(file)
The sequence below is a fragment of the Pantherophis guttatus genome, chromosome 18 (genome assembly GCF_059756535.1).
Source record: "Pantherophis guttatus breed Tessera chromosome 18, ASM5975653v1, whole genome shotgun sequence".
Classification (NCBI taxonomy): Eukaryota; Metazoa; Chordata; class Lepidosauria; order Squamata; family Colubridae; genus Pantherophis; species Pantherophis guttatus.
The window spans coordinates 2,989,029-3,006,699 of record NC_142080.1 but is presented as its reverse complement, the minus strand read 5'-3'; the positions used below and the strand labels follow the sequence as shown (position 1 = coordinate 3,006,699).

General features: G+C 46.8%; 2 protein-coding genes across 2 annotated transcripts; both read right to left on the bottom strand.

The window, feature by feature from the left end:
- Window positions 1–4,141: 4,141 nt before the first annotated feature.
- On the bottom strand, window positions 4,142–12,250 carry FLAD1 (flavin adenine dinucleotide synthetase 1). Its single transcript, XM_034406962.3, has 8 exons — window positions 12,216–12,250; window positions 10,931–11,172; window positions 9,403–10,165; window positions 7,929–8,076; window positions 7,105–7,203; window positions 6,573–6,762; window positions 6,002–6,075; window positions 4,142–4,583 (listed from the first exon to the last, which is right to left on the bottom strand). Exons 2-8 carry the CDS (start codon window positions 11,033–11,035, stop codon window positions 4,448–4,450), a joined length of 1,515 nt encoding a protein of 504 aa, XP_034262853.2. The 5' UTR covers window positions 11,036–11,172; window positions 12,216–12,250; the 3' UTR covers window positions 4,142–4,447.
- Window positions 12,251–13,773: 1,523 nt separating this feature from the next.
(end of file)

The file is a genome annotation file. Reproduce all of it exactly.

The sequence below is a fragment of the Pantherophis guttatus genome, chromosome 18 (genome assembly GCF_059756535.1).
Source record: "Pantherophis guttatus breed Tessera chromosome 18, ASM5975653v1, whole genome shotgun sequence".
Classification (NCBI taxonomy): Eukaryota; Metazoa; Chordata; class Lepidosauria; order Squamata; family Colubridae; genus Pantherophis; species Pantherophis guttatus.
The window spans coordinates 2,989,029-3,006,699 of record NC_142080.1 but is presented as its reverse complement, the minus strand read 5'-3'; the positions used below and the strand labels follow the sequence as shown (position 1 = coordinate 3,006,699).

General features: G+C 46.8%; 2 protein-coding genes across 2 annotated transcripts; both read right to left on the bottom strand.

The window, feature by feature from the left end:
- Window positions 1–4,141: 4,141 nt before the first annotated feature.
- On the bottom strand, window positions 4,142–12,250 carry FLAD1 (flavin adenine dinucleotide synthetase 1). Its single transcript, XM_034406962.3, has 8 exons — window positions 12,216–12,250; window positions 10,931–11,172; window positions 9,403–10,165; window positions 7,929–8,076; window positions 7,105–7,203; window positions 6,573–6,762; window positions 6,002–6,075; window positions 4,142–4,583 (listed from the first exon to the last, which is right to left on the bottom strand). Exons 2-8 carry the CDS (start codon window positions 11,033–11,035, stop codon window positions 4,448–4,450), a joined length of 1,515 nt encoding a protein of 504 aa, XP_034262853.2. The 5' UTR covers window positions 11,036–11,172; window positions 12,216–12,250; the 3' UTR covers window positions 4,142–4,447.
- Window positions 12,251–13,773: 1,523 nt separating this feature from the next.